On Wednesday the 18th of September a joint CHAMPS and Leeds Physical Chemistry seminar “Quantum Trajectories in Phase Space” took place in Leeds . The talk was given by Prof Craig Martens from University of California, Irvine. Although it is a physical/computational chemistry seminar it was of general interest, as it was focused on unusual formulation of quantum mechanics. We almost always think about quantum mechanics in terms of wave function and waves of probability, but there are other ways of looking at it. But Prof Martens presented one an approach, in which quantum mechanics is formulated very similar to classical mechanics, with the difference that neighbouring classical trajectories are not independent. They are entangled and push each other in a very specific way, as if there were many parallel worlds interacting with each other. The talk was attended not only by physicist, mathematicians and computational chemists, but also by a number of experimental organic and inorganic chemists.
Although it is a physical/computational chemistry seminar it can be of general interest, as it will be about an unusual formulation of quantum mechanics. We almost always think about quantum mechanics in terms of wave function and waves of probability, but there are other ways of looking at it. Craig Martens will present one of those approaches, in which quantum mechanics is just like classical, with the difference that neighbouring classical trajectories are not independent. They are entangled and push each other in a very specific way, a bit like there were many parallel worlds interacting with each other.
The CHAMPS Project was pleased to host Professor Joel Bowman, the Samuel Candler Dobbs Professor of Theoretical Chemistry at Emory University in Atlanta, Georgia, for a visit during September 3-5, 2019. Professor Bowman presented a seminar entitled “A Machine Learning Approach for Prediction of Rate Constants”, which described a new application of machine learning in chemistry. Actually, the talk had two independent halves, with the first half of the talk devoted to a discussion of the current “state-of-the art” of the roaming mechanism for chemical reactions, which included some discussion of the manifestation of quantum effects in roaming .The CHAMPS PDRAs (as well as the PI) particularly enjoyed a two hour, informal, round table discussion, covering many aspects of contemporary reaction dynamics, as well as a bit of much appreciated career advice.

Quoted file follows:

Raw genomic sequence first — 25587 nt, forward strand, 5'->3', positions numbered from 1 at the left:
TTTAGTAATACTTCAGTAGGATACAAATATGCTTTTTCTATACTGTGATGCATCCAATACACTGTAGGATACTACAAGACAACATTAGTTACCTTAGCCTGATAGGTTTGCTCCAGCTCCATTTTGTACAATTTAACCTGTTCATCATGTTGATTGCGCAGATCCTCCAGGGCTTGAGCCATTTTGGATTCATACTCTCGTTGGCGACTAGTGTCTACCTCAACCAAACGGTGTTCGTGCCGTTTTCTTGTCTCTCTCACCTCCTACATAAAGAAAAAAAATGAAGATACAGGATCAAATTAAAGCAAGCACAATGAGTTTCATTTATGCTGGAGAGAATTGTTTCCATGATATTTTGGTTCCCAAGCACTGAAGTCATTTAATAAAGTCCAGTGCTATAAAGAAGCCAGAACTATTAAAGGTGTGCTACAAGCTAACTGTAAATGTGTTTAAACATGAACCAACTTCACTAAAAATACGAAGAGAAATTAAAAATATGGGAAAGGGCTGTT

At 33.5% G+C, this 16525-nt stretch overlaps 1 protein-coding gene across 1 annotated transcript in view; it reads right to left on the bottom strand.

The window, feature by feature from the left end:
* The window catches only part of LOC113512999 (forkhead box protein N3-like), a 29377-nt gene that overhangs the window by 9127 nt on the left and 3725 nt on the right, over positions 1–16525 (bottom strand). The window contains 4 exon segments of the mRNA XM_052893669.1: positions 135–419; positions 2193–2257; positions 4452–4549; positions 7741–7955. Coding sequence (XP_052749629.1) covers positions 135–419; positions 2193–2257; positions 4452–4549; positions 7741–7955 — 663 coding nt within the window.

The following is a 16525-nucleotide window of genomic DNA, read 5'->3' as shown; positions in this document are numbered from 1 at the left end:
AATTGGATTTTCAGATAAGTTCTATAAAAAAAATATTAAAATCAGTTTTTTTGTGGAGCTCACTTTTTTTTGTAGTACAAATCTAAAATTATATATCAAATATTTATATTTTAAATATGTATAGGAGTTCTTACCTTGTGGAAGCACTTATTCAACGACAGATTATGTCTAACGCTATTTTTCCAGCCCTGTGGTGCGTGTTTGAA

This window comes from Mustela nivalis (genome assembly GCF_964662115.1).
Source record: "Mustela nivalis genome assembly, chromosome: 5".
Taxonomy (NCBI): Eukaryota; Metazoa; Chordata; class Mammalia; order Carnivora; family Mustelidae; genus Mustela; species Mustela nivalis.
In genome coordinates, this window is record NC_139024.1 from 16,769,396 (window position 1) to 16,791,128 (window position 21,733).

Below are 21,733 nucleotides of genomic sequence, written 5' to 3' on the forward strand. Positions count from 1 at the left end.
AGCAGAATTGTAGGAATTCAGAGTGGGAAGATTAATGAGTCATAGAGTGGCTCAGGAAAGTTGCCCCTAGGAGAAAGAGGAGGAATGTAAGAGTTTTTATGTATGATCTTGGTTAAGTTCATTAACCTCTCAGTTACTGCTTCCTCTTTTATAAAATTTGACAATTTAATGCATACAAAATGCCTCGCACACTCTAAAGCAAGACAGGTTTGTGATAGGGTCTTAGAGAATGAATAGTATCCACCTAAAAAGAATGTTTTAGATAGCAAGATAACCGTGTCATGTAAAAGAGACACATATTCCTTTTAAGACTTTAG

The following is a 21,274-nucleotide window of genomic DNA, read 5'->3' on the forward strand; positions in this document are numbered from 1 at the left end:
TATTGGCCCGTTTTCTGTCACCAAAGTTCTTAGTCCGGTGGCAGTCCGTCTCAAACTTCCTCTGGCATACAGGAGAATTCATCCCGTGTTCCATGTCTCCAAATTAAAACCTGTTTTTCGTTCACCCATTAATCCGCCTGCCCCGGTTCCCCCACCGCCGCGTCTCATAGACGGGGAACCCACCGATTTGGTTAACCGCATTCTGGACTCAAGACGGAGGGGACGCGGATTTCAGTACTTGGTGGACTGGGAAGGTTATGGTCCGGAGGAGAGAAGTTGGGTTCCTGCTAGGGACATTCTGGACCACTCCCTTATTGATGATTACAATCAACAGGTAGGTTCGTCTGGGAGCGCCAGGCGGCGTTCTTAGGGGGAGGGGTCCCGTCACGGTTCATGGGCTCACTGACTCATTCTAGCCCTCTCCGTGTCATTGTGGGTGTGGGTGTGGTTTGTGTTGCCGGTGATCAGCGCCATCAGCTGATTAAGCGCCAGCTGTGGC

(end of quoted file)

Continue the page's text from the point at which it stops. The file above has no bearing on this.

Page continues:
Figuring premier @ the Wickham Theatre! Posted on September 30, 2018 by David R Glowacki
The last couple weeks have been amazing! With support from Arts Council England, the EPSRC-funded CHAMPS programme, the Leverhulme Trust, and the Royal Society, I’ve been working on a project called “Figuring” at the Wickham theatre in the University of Bristol’s Department of Drama, with a talented team drawn across artistic, scientific, and technological practices. On 21 Sept, we premiered Figuring to an audience of artists, producers, and technologists. This follows on from a previous prototype showing of Figuring at the Knowle West Media Centre, as part of their Commons Sense programme.
The aim of Figuring is to investigate what can be created when moving, sensing bodies are embedded in simulated virtual worlds, and what arises when somatic and movement based practices are combined with Narupa, a state-of-the-art multi-person VR framework which has been developed within the Intangible Realities Laboratory over the last several years.
Figuring takes its name from its intention to explore ‘string figures’, in both the real world and also in the virtual world. String figures are created through simple movements of folding, looping, twisting, and knotting strings between the hands, fingers and thumbs of one or more people. They have evolved as a generational mechanism for the transmission of stories, knowledge and value systems. String figures offer a mechanism for connecting bodies like nodes within a network, enabling bodies to feel the dynamics of other bodies through space.